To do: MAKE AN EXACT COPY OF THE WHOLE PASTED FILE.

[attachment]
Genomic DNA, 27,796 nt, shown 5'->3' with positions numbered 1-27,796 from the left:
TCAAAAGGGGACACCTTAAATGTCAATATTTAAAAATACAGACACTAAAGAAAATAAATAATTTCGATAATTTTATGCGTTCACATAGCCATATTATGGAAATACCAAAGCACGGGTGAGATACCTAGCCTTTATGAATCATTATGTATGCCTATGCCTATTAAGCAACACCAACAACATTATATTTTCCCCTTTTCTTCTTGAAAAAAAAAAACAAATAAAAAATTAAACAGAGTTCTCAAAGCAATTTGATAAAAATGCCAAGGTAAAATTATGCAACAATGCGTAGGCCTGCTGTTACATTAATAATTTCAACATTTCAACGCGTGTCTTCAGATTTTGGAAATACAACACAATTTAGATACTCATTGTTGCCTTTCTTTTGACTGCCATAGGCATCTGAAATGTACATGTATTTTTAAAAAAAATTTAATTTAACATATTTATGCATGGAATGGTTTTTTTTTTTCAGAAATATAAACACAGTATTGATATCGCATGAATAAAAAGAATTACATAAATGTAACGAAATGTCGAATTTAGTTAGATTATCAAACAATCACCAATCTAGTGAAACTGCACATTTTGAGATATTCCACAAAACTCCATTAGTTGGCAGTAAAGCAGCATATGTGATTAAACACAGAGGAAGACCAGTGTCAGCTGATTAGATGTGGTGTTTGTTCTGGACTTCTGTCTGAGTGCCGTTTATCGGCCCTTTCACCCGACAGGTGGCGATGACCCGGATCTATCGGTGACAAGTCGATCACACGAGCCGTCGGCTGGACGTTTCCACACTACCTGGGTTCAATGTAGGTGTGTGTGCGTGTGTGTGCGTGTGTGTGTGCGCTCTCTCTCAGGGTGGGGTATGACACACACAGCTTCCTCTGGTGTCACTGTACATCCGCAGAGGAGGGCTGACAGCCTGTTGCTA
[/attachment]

Genomic DNA, 27,796 nt, shown 5'->3' with positions numbered 1-27,796 from the left:
TCAAAAGGGGACACCTTAAATGTCAATATTTAAAAATACAGACACTAAAGAAAATAAATAATTTCGATAATTTTATGCGTTCACATAGCCATATTATGGAAATACCAAAGCACGGGTGAGATACCTAGCCTTTATGAATCATTATGTATGCCTATGCCTATTAAGCAACACCAACAACATTATATTTTCCCCTTTTCTTCTTGAAAAAAAAAAACAAATAAAAAATTAAACAGAGTTCTCAAAGCAATTTGATAAAAATGCCAAGGTAAAATTATGCAACAATGCGTAGGCCTGCTGTTACATTAATAATTTCAACATTTCAACGCGTGTCTTCAGATTTTGGAAATACAACACAATTTAGATACTCATTGTTGCCTTTCTTTTGACTGCCATAGGCATCTGAAATGTACATGTATTTTTAAAAAAAATTTAATTTAACATATTTATGCATGGAATGGTTTTTTTTTTTCAGAAATATAAACACAGTATTGATATCGCATGAATAAAAAGAATTACATAAATGTAACGAAATGTCGAATTTAGTTAGATTATCAAACAATCACCAATCTAGTGAAACTGCACATTTTGAGATATTCCACAAAACTCCATTAGTTGGCAGTAAAGCAGCATATGTGATTAAACACAGAGGAAGACCAGTGTCAGCTGATTAGATGTGGTGTTTGTTCTGGACTTCTGTCTGAGTGCCGTTTATCGGCCCTTTCACCCGACAGGTGGCGATGACCCGGATCTATCGGTGACAAGTCGATCACACGAGCCGTCGGCTGGACGTTTCCACACTACCTGGGTTCAATGTAGGTGTGTGTGCGTGTGTGTGCGTGTGTGTGTGCGCTCTCTCTCAGGGTGGGGTATGACACACACAGCTTCCTCTGGTGTCACTGTACATCCGCAGAGGAGGGCTGACAGCCTGTTGCTA